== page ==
January 7

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5G devices: Resource Pooling between BBU Frames


 

Resource pooling between BBU frames means that resources can be allocated among BBUs. Compared with pooling between baseband boards, pooling between BBU frames is suitable for larger-scale pooling scenarios.

 

Similar to the inter-board data interaction scheme, from the perspective of interaction complexity and energy saving, BBUs are suitable for exchanging cell-level data. There are three BBU architecture evolution schemes to realize data interaction between BBU frames.

 

Evolution architecture 1: Forward data through the baseband board. Inside the baseband board, all fronthaul optical modules can be connected through high-speed plug-in buttons or switching chips. After the fronthaul data is transmitted through the optical module, it is forwarded to other optical modules, and then transmitted to other BBUs via optical fibers.

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Evolution architecture 2: Forwarding through the switching board in the BBU. This architecture is consistent with the evolution architecture designed for inter-board data interaction. After the fronthaul data is transmitted from the optical module, it is forwarded by the switch chip in the switchboard, then output through other optical modules, and transmitted to other BBUs through 100G QSFP28.

 

Evolution architecture 3: Design independent switching equipment. This method breaks the structure of direct connection between BBU and AAU but is connected through switching equipment. The switching equipment has a built-in routing-controllable switching chip, and the two sides are optical modules. The module, after the photoelectric conversion, is forwarded to the corresponding link by the switching chip, and then the photoelectric conversion is realized through the optical module on the other side of the switching device, and transmitted to the BBU through the optical fiber. This architecture is more conducive to large-scale data interaction between BBUs, and can adjust the data flow direction of antennas in real-time according to configuration commands, improving the scalability and flexibility of BBU base stations.

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The comparison and analysis of the three BBU architectures from the four dimensions of performance, energy consumption, cost, and reliability are as follows.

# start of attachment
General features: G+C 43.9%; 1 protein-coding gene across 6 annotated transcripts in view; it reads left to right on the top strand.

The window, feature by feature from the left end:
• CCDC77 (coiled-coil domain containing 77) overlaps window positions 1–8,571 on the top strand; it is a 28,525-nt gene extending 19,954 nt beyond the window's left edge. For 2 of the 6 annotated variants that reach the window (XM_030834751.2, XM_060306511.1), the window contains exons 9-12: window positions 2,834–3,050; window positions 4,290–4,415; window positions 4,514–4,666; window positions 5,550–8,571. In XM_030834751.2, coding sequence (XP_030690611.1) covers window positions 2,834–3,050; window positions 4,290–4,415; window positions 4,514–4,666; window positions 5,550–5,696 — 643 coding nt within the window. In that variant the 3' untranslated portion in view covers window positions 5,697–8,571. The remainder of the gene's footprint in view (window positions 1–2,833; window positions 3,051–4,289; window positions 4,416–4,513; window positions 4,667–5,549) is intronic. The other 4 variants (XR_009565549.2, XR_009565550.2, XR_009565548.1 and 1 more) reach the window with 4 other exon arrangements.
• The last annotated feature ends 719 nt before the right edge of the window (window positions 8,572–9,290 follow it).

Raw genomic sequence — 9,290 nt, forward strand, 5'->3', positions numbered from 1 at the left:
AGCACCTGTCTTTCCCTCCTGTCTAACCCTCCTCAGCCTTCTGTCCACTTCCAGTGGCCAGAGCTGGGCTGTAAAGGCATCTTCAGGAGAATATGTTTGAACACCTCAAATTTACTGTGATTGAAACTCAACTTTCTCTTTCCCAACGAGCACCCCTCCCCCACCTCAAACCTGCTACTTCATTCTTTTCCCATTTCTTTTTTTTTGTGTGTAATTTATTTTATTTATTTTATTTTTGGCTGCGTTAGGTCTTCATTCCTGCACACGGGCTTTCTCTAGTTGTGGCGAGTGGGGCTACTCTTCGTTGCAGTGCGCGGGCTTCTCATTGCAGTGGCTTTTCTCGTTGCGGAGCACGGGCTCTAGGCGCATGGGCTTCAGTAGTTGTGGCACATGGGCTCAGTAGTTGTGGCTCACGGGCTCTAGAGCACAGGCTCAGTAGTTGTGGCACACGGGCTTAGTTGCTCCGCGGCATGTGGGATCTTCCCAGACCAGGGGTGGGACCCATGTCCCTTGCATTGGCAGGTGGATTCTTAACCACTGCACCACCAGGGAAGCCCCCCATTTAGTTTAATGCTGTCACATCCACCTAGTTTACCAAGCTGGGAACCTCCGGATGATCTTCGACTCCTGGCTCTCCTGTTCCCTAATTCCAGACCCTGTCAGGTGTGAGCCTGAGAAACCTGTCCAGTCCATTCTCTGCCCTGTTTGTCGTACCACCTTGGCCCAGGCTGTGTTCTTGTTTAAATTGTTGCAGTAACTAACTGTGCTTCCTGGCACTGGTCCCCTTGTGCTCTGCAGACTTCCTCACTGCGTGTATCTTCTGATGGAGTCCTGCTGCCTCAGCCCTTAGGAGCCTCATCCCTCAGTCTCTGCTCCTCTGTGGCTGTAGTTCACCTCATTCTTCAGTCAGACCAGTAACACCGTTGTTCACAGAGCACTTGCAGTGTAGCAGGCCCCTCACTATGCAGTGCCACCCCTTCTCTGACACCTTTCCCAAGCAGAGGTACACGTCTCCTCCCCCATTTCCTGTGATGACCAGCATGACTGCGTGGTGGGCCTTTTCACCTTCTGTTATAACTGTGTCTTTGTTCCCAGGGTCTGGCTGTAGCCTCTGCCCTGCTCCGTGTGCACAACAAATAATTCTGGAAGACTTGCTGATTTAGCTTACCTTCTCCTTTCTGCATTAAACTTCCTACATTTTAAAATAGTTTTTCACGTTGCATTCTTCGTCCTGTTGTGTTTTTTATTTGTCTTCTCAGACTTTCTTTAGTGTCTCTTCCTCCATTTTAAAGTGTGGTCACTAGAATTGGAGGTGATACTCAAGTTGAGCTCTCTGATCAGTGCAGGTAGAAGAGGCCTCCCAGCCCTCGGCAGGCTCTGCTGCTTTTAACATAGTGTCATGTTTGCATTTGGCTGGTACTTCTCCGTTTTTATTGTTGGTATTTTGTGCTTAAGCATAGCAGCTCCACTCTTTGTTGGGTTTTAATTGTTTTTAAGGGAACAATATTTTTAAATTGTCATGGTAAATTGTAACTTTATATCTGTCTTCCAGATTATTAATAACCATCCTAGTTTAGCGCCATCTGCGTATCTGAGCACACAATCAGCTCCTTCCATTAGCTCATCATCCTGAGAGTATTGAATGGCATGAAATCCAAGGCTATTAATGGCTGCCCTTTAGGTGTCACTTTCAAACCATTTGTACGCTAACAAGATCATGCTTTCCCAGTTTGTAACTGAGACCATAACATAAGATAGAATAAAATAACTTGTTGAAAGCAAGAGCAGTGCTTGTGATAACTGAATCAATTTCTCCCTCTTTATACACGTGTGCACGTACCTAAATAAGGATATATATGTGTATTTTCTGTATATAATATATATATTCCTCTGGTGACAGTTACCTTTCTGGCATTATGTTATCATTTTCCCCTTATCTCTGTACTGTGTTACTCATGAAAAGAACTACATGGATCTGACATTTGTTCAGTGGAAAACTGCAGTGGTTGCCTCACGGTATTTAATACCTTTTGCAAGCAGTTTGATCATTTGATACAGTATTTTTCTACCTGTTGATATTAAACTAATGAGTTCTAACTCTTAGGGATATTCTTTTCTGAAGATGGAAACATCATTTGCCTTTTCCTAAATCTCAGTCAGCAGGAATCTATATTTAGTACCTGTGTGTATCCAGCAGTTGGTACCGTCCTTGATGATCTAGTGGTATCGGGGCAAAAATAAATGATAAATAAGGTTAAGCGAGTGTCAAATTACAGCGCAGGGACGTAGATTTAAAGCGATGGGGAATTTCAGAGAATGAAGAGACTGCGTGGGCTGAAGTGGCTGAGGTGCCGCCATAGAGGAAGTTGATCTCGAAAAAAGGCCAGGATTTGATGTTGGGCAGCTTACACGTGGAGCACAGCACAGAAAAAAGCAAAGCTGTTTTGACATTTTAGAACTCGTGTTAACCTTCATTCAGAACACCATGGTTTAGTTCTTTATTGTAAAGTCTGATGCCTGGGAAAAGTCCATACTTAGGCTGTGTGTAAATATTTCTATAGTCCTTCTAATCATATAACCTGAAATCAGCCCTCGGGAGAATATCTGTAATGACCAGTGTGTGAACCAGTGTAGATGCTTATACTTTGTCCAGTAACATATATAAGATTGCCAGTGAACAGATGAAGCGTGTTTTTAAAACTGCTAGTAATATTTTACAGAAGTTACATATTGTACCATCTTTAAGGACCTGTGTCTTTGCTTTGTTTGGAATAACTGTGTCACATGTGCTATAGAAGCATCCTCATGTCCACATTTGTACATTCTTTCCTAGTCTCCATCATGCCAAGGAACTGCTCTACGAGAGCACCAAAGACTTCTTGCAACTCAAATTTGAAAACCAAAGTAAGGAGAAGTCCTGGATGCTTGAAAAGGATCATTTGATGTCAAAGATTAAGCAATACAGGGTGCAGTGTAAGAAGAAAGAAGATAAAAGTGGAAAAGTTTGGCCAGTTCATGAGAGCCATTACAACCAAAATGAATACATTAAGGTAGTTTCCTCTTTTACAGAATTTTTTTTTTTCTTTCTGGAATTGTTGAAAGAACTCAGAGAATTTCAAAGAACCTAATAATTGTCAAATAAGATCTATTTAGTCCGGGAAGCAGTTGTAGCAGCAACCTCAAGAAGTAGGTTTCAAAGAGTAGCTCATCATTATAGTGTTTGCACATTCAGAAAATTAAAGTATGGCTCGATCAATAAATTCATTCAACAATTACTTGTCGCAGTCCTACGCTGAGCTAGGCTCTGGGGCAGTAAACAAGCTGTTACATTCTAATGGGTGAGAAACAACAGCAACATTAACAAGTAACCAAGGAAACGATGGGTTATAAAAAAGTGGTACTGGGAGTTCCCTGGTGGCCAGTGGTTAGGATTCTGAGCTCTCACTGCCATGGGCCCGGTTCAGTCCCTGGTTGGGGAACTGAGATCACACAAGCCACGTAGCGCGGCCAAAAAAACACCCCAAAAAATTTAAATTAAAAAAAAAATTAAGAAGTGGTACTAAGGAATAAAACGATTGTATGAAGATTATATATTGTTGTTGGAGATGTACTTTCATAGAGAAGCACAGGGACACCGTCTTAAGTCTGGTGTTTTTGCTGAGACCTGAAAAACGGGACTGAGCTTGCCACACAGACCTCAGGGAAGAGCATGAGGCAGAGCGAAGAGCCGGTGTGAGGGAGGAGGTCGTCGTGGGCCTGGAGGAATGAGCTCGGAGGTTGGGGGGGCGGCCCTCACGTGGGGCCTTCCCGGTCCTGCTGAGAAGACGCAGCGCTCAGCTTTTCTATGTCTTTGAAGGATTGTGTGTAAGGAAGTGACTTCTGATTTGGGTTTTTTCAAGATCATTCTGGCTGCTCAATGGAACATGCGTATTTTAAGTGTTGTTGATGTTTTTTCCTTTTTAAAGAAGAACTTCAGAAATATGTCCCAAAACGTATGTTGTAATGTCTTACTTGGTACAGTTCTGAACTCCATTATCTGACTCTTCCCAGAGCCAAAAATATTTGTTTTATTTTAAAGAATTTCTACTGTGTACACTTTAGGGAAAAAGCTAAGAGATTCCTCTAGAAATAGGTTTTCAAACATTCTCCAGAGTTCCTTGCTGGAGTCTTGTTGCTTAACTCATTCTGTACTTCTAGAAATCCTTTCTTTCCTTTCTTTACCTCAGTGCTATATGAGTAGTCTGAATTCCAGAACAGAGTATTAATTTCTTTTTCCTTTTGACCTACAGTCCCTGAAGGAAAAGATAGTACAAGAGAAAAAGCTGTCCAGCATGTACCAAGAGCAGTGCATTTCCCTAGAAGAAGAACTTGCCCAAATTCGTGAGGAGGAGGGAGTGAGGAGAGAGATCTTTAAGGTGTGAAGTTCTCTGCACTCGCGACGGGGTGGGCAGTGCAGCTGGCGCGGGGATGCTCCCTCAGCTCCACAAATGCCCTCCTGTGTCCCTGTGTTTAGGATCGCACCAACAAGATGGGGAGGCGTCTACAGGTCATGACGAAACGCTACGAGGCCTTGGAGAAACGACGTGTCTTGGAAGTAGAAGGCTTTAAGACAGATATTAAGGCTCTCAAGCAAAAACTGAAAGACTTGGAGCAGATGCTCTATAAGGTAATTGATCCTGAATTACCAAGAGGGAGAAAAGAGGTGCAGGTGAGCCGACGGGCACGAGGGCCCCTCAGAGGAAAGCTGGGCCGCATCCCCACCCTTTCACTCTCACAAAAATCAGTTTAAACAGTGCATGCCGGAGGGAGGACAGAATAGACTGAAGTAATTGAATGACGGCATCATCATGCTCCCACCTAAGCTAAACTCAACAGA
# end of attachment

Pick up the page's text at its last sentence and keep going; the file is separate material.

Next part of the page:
Performance: When architectures 1 and 2 are used to implement pooling between BBU frames, unlike baseband boards, the pooled data can be transmitted through the backplane. At this time, the data needs to be forwarded through optical fibers, and the optical fiber connection is usually fixed. Therefore, architecture 1 2. When implementing pooling between BBU frames, the interaction method lacks flexibility. Architecture 3 is very flexible by controlling the routing and forwarding of switching devices. Architecture 2 occupies an independent BBU slot, and Architecture 1 and 3 do not involve this issue. In architecture 3, two optical modules and one switching chip are added to the transmission link between the AAU and the BBU, a total of three nodes, and the system delay increases, so the software scheduling scheme needs to be optimized.

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Energy consumption: After adopting architectures 2 and 3 to implement inter-frame pooling, the original baseband board or BBU can be in deep sleep or shutdown state, while architecture 1 still needs to retain the switching function and monitoring function after implementing inter-frame pooling.

 

Cost: The switching chips of Architecture 2 and 3 need to be designed for full load conditions, and a higher switching chip cost is required. In addition, the demand for optical modules in architecture 3 increases exponentially. Therefore, the cost relationship of the three architectures is Architecture 3 > Architecture 2 > Architecture 1.

 

Reliability: Both architectures 2 and 3 involve centralized switching issues. The centralized switching scale of architecture 3 is larger, facing the possibility that multiple devices may be paralyzed when a switching device fails. But relatively speaking, when adopting architecture 3, all BBUs connected to the same switching device are mutual backups. When a certain BBU or a certain baseband board fails, other baseband boards can complete the cell processing by controlling the switching route.

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Through the comparison and analysis of the three evolutionary architectures through the above four dimensions, it can be found that when the interaction between BBU frames is large, architecture 3 has the advantage of strong flexibility, while architectures 1 and 2 are flexible due to the fixed optical connection relationship. Sexually restricted. However, architectures 2 and 3 have high costs and relatively low reliability, and architecture 3 still needs to solve a larger system delay. Although the energy-saving ratio of architecture 1 is lower than that of architectures 2 and 3, it does not need to sacrifice the space of the baseband board and the cost is lower. At the same time, the risk of failure is more dispersed. When the scale of exchange between BBU frames is small, it is a more preferred evolution architecture.

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